Wednesday, December 7, 2011

Altucher on Being Broke with No Skills and No One to Sue

James Altucher writes:
The week after 9/11 I decided to be brave and buy the stock market as it opened. This is how I went to zero. I lost basically whatever I had left. I finally couldn’t take it anymore. On Friday of that week at around 10:30 I had to sell everything. I was screaming at my broker on the phone, “I’m going to go broke!” And he sold whatever I had left. Scraps that I knew I could use to pay my mortgage a few months more. Starting around a minute later the stock market went on a run upwards that lasted at least three months. If I had held on for at least 5 more hours I would’ve doubled my money on the week. If I had held on for 3 more months I would’ve had more money than ever. Instead I was broke.

It took another year to sell [my apartment]. I started missing payments. I couldn’t afford diapers...

Nobody would return my calls. I asked my neighbor if a bank or a hedge fund would hire me. He said, “typically you have to have a track record that’s good.” And I was too ashamed to ask him more. I actually had no skills I could think of that could pay my expenses. Dot-com entrepreneurs were a dime a dozen and everyone was broke after the bust. No bankers or VCs would return my phone calls. There was nobody for me to sue. It was all my fault and I’m not a litigious person anyway.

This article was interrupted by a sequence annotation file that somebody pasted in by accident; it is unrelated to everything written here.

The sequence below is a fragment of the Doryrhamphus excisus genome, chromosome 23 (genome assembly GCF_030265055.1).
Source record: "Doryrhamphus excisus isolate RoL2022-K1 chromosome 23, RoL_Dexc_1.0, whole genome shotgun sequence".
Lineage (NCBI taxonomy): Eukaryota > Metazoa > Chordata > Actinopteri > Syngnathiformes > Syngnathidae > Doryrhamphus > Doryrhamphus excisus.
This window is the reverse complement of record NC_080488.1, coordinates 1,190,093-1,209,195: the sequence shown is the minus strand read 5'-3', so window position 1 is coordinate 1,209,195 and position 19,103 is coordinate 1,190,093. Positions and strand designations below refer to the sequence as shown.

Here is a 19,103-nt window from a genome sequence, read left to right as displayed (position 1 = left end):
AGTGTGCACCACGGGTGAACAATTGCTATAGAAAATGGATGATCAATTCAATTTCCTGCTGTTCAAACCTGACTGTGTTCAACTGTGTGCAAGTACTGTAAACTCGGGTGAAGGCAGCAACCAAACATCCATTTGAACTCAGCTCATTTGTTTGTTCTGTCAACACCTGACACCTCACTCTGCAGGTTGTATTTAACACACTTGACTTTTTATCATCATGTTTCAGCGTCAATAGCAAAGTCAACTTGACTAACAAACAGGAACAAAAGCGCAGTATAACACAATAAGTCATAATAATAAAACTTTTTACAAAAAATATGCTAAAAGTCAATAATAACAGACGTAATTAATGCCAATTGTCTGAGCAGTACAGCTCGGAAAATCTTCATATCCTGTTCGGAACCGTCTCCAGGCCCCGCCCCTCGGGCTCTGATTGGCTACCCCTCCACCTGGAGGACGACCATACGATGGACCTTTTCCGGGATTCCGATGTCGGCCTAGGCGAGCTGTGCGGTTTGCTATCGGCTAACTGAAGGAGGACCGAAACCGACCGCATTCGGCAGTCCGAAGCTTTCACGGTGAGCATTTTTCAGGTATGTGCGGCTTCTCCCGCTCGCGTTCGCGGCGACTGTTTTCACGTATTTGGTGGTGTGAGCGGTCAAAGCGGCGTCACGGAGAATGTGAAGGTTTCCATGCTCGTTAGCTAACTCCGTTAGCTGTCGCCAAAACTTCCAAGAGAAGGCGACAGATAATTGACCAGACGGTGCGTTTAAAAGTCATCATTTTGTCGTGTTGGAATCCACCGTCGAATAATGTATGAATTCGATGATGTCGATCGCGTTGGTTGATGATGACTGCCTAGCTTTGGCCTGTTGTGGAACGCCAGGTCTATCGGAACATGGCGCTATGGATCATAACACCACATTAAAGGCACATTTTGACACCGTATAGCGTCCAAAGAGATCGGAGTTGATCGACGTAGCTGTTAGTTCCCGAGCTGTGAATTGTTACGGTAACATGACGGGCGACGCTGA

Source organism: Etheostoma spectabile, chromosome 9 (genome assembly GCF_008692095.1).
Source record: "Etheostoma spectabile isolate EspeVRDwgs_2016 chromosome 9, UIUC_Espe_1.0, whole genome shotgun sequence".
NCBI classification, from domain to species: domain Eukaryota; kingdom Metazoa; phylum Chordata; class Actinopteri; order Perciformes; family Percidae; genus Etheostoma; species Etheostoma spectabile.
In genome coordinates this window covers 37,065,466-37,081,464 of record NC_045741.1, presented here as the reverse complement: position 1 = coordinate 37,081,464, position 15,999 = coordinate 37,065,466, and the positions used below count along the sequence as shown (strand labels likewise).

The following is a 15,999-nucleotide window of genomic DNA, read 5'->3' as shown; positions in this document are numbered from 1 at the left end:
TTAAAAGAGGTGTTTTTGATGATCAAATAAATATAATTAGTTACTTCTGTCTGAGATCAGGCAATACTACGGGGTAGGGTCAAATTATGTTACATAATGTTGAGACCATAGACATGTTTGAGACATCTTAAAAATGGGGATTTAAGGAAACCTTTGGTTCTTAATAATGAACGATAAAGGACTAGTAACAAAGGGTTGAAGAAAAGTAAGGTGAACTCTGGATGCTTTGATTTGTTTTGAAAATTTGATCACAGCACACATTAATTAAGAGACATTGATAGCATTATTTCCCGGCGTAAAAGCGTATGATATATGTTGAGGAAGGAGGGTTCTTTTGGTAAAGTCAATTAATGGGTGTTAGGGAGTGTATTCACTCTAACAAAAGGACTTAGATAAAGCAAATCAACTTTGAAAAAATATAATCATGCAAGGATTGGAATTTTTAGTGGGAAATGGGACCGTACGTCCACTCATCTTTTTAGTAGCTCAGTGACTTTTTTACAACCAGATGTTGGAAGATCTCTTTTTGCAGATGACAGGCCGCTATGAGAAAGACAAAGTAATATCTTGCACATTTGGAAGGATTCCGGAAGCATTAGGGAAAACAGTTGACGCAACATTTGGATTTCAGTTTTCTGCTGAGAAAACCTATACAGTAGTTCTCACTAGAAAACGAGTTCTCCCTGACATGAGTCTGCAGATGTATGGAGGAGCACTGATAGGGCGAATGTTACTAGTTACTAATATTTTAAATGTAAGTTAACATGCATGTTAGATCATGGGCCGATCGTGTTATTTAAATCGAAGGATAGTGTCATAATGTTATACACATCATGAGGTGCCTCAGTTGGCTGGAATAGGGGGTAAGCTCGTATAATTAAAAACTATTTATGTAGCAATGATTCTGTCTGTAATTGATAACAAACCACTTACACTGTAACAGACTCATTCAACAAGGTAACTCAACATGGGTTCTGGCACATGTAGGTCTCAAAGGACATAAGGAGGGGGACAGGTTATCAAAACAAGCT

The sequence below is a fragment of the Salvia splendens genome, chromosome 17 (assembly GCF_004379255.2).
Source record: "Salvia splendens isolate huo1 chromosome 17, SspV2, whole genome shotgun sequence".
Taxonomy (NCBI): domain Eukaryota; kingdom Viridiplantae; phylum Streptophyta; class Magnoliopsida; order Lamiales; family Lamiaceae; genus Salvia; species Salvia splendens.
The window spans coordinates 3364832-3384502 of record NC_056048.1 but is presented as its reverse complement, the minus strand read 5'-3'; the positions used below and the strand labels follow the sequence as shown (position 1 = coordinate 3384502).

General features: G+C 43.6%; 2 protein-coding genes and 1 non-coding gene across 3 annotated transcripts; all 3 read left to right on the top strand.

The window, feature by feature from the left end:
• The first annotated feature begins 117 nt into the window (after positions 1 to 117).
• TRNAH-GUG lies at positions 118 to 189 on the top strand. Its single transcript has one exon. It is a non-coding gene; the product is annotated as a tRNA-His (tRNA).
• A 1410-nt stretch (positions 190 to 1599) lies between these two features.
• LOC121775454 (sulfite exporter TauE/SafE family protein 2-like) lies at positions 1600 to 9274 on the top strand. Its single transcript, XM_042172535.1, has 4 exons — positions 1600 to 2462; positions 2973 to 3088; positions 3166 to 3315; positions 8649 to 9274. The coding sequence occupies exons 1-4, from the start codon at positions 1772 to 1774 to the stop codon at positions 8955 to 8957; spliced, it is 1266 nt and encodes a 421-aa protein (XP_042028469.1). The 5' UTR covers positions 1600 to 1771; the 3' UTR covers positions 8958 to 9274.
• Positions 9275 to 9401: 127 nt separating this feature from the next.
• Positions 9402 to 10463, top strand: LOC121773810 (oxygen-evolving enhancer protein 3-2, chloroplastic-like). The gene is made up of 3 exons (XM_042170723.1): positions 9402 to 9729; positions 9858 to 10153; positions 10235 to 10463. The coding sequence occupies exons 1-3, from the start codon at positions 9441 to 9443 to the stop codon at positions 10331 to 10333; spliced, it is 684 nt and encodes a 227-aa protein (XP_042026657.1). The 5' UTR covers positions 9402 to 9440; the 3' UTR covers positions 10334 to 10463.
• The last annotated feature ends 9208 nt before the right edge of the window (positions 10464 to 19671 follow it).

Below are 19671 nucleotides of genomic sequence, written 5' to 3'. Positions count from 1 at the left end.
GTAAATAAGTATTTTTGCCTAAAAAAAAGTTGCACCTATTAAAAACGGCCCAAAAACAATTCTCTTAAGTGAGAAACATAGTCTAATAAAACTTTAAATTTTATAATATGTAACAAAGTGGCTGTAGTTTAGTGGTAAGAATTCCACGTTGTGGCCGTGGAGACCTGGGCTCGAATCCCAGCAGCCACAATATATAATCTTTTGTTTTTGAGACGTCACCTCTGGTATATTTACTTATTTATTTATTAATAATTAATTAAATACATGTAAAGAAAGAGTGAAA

One time I called my parents. I needed to borrow $1000. That’s all. After having millions. It was 14 months after 9/11. I finally had sold my place but the deal had not yet closed and I had no money. I needed money to move. To live.

They began to yell at me. They didn’t want to lend me the money. I hung up the phone. I didn’t talk to them for six months...

I stayed in my new house all the time, about sixty miles north of the city. I gained about 20 lbs because I was no longer pacing the streets of Manhattan at all hours of the night and there was blizzard after blizzard where I lived. I was in exile and I had no idea what would happen. For the first year after I moved into town I didn’t speak with anyone. I didn’t want to. This was only temporary, I thought.

The worst part was trying to find the strength to continue. So my projects turned to zero. What was the point. Day after day. All the music I had danced to just a few years earlier was now silenced. The jukebox was broken.

Read the entire story here,

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